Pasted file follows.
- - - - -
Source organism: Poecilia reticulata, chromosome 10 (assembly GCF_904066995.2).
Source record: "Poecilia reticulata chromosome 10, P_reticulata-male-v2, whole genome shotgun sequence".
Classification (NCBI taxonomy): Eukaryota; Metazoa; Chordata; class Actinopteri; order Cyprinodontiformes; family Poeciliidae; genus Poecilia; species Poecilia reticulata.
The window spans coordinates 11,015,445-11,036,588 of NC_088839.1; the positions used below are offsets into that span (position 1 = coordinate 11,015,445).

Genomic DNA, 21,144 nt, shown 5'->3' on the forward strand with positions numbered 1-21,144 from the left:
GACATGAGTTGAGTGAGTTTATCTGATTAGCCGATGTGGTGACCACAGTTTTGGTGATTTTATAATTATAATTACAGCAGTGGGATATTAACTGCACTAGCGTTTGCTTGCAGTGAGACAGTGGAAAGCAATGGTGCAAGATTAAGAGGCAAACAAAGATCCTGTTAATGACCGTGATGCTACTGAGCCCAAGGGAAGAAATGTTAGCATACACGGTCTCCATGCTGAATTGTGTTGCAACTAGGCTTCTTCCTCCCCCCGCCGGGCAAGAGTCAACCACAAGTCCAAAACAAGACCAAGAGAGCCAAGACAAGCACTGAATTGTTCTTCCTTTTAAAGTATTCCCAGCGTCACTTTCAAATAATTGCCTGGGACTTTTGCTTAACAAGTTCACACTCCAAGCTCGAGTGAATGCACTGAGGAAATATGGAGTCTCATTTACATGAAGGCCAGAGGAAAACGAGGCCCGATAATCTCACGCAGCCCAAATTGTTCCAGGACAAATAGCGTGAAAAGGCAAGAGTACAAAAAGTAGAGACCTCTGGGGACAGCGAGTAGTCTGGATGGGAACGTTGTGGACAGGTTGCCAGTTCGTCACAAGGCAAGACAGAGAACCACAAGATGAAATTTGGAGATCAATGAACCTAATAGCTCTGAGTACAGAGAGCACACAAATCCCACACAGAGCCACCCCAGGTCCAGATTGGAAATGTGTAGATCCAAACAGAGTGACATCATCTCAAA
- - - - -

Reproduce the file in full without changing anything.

Source organism: Poecilia reticulata, chromosome 10 (assembly GCF_904066995.2).
Source record: "Poecilia reticulata chromosome 10, P_reticulata-male-v2, whole genome shotgun sequence".
Classification (NCBI taxonomy): Eukaryota; Metazoa; Chordata; class Actinopteri; order Cyprinodontiformes; family Poeciliidae; genus Poecilia; species Poecilia reticulata.
The window spans coordinates 11,015,445-11,036,588 of NC_088839.1; the positions used below are offsets into that span (position 1 = coordinate 11,015,445).

Genomic DNA, 21,144 nt, shown 5'->3' on the forward strand with positions numbered 1-21,144 from the left:
GACATGAGTTGAGTGAGTTTATCTGATTAGCCGATGTGGTGACCACAGTTTTGGTGATTTTATAATTATAATTACAGCAGTGGGATATTAACTGCACTAGCGTTTGCTTGCAGTGAGACAGTGGAAAGCAATGGTGCAAGATTAAGAGGCAAACAAAGATCCTGTTAATGACCGTGATGCTACTGAGCCCAAGGGAAGAAATGTTAGCATACACGGTCTCCATGCTGAATTGTGTTGCAACTAGGCTTCTTCCTCCCCCCGCCGGGCAAGAGTCAACCACAAGTCCAAAACAAGACCAAGAGAGCCAAGACAAGCACTGAATTGTTCTTCCTTTTAAAGTATTCCCAGCGTCACTTTCAAATAATTGCCTGGGACTTTTGCTTAACAAGTTCACACTCCAAGCTCGAGTGAATGCACTGAGGAAATATGGAGTCTCATTTACATGAAGGCCAGAGGAAAACGAGGCCCGATAATCTCACGCAGCCCAAATTGTTCCAGGACAAATAGCGTGAAAAGGCAAGAGTACAAAAAGTAGAGACCTCTGGGGACAGCGAGTAGTCTGGATGGGAACGTTGTGGACAGGTTGCCAGTTCGTCACAAGGCAAGACAGAGAACCACAAGATGAAATTTGGAGATCAATGAACCTAATAGCTCTGAGTACAGAGAGCACACAAATCCCACACAGAGCCACCCCAGGTCCAGATTGGAAATGTGTAGATCCAAACAGAGTGACATCATCTCAAA